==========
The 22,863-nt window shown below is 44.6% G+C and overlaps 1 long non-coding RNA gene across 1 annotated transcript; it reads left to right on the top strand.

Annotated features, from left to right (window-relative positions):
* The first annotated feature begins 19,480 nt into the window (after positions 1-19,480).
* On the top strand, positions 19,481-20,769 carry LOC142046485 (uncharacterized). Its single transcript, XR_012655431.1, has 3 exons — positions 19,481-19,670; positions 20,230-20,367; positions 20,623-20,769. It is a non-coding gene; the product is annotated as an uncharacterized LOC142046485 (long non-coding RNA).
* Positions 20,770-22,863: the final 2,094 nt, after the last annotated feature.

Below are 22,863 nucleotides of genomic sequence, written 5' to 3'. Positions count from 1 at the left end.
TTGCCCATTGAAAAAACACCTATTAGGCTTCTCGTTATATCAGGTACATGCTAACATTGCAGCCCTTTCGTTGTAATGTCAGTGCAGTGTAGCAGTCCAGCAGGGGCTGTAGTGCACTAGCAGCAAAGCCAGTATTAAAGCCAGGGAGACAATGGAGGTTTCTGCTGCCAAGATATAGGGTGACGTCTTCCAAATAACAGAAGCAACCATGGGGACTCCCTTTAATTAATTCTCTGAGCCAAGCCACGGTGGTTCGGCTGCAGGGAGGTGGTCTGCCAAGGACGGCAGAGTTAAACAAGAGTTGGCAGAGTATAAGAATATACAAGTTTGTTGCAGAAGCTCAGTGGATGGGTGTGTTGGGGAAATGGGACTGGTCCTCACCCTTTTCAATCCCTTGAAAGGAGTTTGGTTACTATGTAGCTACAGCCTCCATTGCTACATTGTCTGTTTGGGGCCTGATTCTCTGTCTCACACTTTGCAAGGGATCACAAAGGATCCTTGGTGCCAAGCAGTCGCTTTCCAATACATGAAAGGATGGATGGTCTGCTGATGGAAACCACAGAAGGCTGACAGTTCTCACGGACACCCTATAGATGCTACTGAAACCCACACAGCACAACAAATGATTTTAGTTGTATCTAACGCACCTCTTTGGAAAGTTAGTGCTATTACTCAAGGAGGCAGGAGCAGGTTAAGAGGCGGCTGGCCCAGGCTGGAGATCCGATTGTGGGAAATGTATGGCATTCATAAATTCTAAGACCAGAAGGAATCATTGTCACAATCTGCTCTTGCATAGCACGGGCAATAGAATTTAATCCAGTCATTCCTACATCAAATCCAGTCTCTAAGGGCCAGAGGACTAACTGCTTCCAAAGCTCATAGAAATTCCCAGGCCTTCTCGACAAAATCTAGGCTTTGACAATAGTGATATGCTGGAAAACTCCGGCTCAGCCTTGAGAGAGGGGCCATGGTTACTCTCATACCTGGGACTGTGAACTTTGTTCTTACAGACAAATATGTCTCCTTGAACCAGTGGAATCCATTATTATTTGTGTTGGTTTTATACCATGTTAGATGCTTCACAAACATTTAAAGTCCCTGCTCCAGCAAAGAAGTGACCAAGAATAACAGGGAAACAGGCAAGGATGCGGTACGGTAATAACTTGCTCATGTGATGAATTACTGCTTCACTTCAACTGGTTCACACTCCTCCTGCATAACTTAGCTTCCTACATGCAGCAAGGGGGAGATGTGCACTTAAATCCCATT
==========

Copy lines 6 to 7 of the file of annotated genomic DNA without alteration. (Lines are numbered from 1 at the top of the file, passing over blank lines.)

Below are 22,863 nucleotides of genomic sequence, written 5' to 3'. Positions count from 1 at the left end.
TTGCCCATTGAAAAAACACCTATTAGGCTTCTCGTTATATCAGGTACATGCTAACATTGCAGCCCTTTCGTTGTAATGTCAGTGCAGTGTAGCAGTCCAGCAGGGGCTGTAGTGCACTAGCAGCAAAGCCAGTATTAAAGCCAGGGAGACAATGGAGGTTTCTGCTGCCAAGATATAGGGTGACGTCTTCCAAATAACAGAAGCAACCATGGGGACTCCCTTTAATTAATTCTCTGAGCCAAGCCACGGTGGTTCGGCTGCAGGGAGGTGGTCTGCCAAGGACGGCAGAGTTAAACAAGAGTTGGCAGAGTATAAGAATATACAAGTTTGTTGCAGAAGCTCAGTGGATGGGTGTGTTGGGGAAATGGGACTGGTCCTCACCCTTTTCAATCCCTTGAAAGGAGTTTGGTTACTATGTAGCTACAGCCTCCATTGCTACATTGTCTGTTTGGGGCCTGATTCTCTGTCTCACACTTTGCAAGGGATCACAAAGGATCCTTGGTGCCAAGCAGTCGCTTTCCAATACATGAAAGGATGGATGGTCTGCTGATGGAAACCACAGAAGGCTGACAGTTCTCACGGACACCCTATAGATGCTACTGAAACCCACACAGCACAACAAATGATTTTAGTTGTATCTAACGCACCTCTTTGGAAAGTTAGTGCTATTACTCAAGGAGGCAGGAGCAGGTTAAGAGGCGGCTGGCCCAGGCTGGAGATCCGATTGTGGGAAATGTATGGCATTCATAAATTCTAAGACCAGAAGGAATCATTGTCACAATCTGCTCTTGCATAGCACGGGCAATAGAATTTAATCCAGTCATTCCTACATCAAATCCAGTCTCTAAGGGCCAGAGGACTAACTGCTTCCAAAGCTCATAGAAATTCCCAGGCCTTCTCGACAAAATCTAGGCTTTGACAATAGTGATATGCTGGAAAACTCCGGCTCAGCCTTGAGAGAGGGGCCATGGTTACTCTCATACCTGGGACTGTGAACTTTGTTCTTACAGACAAATATGTCTCCTTGAACCAGTGGAATCCATTATTATTTGTGTTGGTTTTATACCATGTTAGATGCTTCACAAACATTTAAAGTCCCTGCTCCAGCAAAGAAGTGACCAAGAATAACAGGGAAACAGGCAAGGATGCGGTACGGTAATAACTTGCTCATGTGATGAATTACTGCTTCACTTCAACTGGTTCACACTCCTCCTGCATAACTTAGCTTCCTACATGCAGCAAGGGGGAGATGTGCACTTAAATCCCATT